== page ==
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Posts with tag localization

Horror, survival, and ... incest? Theresia localization announced

Aksys has announced that it will be localizing Theresia, a title jointly developed by Workjam and Arc System Works, for a U.S. release in October. Not to blow our own trumpet or anything, but we prophetic DS Fanboy blogger JC Fletcher totally called this move almost five months ago.

The game will join a small but growing group of DS survival horror titles played from the first-person perspective, and incorporates many staple features of the genre: corridor exploration, the collecting of clues, and deadly traps.

It also appears to have a fairly dark storyline, including ... unusual family relationships. Aksys Associate Marketing Manager Harry Chang notes that the female protagonist "loves her mom... a lot". Could this be a reference to something incestuous? We've consulted resident psychic JC for another prediction, and used our "incest" tag, just in case.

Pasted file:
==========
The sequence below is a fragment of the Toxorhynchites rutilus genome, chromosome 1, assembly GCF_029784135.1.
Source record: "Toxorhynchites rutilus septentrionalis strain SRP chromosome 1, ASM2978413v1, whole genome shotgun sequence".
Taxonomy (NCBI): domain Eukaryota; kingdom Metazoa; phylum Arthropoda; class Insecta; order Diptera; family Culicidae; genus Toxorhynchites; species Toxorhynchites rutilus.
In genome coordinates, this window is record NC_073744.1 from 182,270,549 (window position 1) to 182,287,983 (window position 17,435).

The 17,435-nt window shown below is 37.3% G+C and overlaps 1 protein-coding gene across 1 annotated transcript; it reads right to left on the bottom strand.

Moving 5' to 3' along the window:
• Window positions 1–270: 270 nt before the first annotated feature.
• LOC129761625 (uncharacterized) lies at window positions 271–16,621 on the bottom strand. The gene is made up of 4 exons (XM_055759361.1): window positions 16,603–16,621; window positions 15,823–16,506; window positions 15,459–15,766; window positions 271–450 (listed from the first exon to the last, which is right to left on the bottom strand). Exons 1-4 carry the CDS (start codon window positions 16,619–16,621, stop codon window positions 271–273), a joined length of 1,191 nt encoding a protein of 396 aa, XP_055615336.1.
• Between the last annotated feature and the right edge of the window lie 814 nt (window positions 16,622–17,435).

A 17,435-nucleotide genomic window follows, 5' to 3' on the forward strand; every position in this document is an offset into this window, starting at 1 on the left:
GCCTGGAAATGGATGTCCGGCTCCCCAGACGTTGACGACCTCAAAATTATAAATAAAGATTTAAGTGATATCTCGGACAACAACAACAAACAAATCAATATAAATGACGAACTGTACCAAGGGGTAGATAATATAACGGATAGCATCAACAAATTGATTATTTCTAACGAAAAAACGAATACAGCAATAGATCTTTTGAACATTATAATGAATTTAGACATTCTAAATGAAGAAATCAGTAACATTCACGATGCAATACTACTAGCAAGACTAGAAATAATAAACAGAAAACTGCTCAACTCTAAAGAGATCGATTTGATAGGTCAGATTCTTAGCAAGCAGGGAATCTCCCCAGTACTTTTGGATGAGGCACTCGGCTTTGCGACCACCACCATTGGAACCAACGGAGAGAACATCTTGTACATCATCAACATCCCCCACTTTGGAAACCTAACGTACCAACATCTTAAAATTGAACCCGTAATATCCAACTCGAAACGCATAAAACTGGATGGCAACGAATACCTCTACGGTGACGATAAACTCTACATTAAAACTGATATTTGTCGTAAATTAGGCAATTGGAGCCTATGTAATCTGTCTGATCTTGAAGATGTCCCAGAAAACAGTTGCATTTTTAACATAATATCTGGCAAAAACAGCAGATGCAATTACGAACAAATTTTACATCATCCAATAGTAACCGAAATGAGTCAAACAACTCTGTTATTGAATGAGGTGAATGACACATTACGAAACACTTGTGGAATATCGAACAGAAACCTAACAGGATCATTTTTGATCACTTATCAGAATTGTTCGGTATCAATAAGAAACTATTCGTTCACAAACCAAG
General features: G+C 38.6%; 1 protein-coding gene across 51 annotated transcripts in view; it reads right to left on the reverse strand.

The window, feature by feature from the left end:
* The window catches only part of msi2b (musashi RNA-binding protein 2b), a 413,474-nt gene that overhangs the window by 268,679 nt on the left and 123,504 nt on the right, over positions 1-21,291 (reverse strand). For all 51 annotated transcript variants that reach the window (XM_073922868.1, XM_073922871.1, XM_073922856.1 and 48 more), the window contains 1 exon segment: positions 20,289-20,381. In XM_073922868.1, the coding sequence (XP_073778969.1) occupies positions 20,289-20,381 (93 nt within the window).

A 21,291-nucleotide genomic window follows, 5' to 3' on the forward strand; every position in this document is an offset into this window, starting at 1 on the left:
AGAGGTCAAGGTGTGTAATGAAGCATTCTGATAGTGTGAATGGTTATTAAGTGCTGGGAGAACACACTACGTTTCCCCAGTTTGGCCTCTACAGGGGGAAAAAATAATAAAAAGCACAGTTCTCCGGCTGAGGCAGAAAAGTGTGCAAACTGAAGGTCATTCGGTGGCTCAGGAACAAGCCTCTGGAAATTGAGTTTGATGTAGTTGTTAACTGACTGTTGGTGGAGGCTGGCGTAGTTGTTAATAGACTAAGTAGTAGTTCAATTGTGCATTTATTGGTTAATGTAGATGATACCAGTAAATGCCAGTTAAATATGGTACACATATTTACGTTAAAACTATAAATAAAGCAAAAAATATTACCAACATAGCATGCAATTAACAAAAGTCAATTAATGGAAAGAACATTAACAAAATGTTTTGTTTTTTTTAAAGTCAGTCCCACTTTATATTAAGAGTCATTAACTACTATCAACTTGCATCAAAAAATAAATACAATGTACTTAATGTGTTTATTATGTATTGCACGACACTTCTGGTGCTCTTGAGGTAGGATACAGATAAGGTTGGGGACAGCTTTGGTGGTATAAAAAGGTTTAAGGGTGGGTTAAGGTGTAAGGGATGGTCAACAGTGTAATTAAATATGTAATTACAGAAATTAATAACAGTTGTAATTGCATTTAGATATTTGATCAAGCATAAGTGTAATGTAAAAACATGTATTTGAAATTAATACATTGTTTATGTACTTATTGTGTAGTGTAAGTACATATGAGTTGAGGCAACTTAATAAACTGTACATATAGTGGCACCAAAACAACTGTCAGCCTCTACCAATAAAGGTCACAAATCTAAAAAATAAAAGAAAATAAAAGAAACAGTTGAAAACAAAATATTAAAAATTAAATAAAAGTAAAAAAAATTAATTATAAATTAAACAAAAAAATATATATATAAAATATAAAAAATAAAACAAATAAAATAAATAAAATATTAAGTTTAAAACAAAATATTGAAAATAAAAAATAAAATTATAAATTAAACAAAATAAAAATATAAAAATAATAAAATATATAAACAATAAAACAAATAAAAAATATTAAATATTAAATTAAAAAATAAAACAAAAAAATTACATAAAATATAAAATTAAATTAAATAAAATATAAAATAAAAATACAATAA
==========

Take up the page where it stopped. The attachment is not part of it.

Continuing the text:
Nintendo 'localizes' DS systems for Asia

We may not be getting a redesigned DS in the near future (if you believe the company line), but there will be some "localized" DS systems flooding the markets in the near future. We're not sure what the differences are between a "localized" handheld and a good old-fashioned DS Lite, as Nintendo hasn't offered any specifics. What we do know is this:
  • They'll be releasing in Taiwan, possibly South Korea, and (eventually) China
  • They'll be sold in mobile phone stores
  • They'll be available by the end of the month
We wonder if the fact that these redesigned localized DSes are being sold in phone stores is an indication of cell phone support (or, at the very least, connectivity). We think guessing "yes" is a pretty safe bet, but in any case, we're waiting to hear more details from Nintendo itself before going crazy with speculation. This is certainly an interesting move on the Big N's part, though, in the company's attempt to revive sales and fight the popular PC beast in Asia. Being the analyst wannabes that we are, we can't wait to see if this has any impact on the hardware market.